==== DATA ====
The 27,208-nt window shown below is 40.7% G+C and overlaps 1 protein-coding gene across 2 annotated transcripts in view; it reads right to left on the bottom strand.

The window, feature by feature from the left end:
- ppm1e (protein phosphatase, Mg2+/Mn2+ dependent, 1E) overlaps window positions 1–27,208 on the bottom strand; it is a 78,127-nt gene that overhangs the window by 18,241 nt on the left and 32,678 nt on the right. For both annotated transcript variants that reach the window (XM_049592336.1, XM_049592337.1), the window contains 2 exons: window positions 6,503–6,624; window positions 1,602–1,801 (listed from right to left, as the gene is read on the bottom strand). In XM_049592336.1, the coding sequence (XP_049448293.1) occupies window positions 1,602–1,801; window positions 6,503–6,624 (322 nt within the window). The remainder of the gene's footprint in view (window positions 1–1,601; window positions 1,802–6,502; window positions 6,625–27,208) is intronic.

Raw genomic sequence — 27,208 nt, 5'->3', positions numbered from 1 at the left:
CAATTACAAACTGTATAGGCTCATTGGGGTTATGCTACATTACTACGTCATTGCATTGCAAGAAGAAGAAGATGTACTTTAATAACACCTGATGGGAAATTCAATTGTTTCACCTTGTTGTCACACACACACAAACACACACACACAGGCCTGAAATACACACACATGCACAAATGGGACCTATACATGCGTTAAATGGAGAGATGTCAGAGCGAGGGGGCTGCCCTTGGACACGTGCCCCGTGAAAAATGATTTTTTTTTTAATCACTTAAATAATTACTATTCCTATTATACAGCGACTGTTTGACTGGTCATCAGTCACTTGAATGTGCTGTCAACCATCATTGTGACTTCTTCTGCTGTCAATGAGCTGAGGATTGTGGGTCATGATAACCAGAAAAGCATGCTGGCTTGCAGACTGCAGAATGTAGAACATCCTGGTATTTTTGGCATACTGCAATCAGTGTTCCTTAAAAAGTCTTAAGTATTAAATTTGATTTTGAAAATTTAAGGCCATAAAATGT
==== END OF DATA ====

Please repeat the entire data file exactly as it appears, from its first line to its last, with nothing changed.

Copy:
The 27,208-nt window shown below is 40.7% G+C and overlaps 1 protein-coding gene across 2 annotated transcripts in view; it reads right to left on the bottom strand.

The window, feature by feature from the left end:
- ppm1e (protein phosphatase, Mg2+/Mn2+ dependent, 1E) overlaps window positions 1–27,208 on the bottom strand; it is a 78,127-nt gene that overhangs the window by 18,241 nt on the left and 32,678 nt on the right. For both annotated transcript variants that reach the window (XM_049592336.1, XM_049592337.1), the window contains 2 exons: window positions 6,503–6,624; window positions 1,602–1,801 (listed from right to left, as the gene is read on the bottom strand). In XM_049592336.1, the coding sequence (XP_049448293.1) occupies window positions 1,602–1,801; window positions 6,503–6,624 (322 nt within the window). The remainder of the gene's footprint in view (window positions 1–1,601; window positions 1,802–6,502; window positions 6,625–27,208) is intronic.

Raw genomic sequence — 27,208 nt, 5'->3', positions numbered from 1 at the left:
CAATTACAAACTGTATAGGCTCATTGGGGTTATGCTACATTACTACGTCATTGCATTGCAAGAAGAAGAAGATGTACTTTAATAACACCTGATGGGAAATTCAATTGTTTCACCTTGTTGTCACACACACACAAACACACACACACAGGCCTGAAATACACACACATGCACAAATGGGACCTATACATGCGTTAAATGGAGAGATGTCAGAGCGAGGGGGCTGCCCTTGGACACGTGCCCCGTGAAAAATGATTTTTTTTTTAATCACTTAAATAATTACTATTCCTATTATACAGCGACTGTTTGACTGGTCATCAGTCACTTGAATGTGCTGTCAACCATCATTGTGACTTCTTCTGCTGTCAATGAGCTGAGGATTGTGGGTCATGATAACCAGAAAAGCATGCTGGCTTGCAGACTGCAGAATGTAGAACATCCTGGTATTTTTGGCATACTGCAATCAGTGTTCCTTAAAAAGTCTTAAGTATTAAATTTGATTTTGAAAATTTAAGGCCATAAAATGT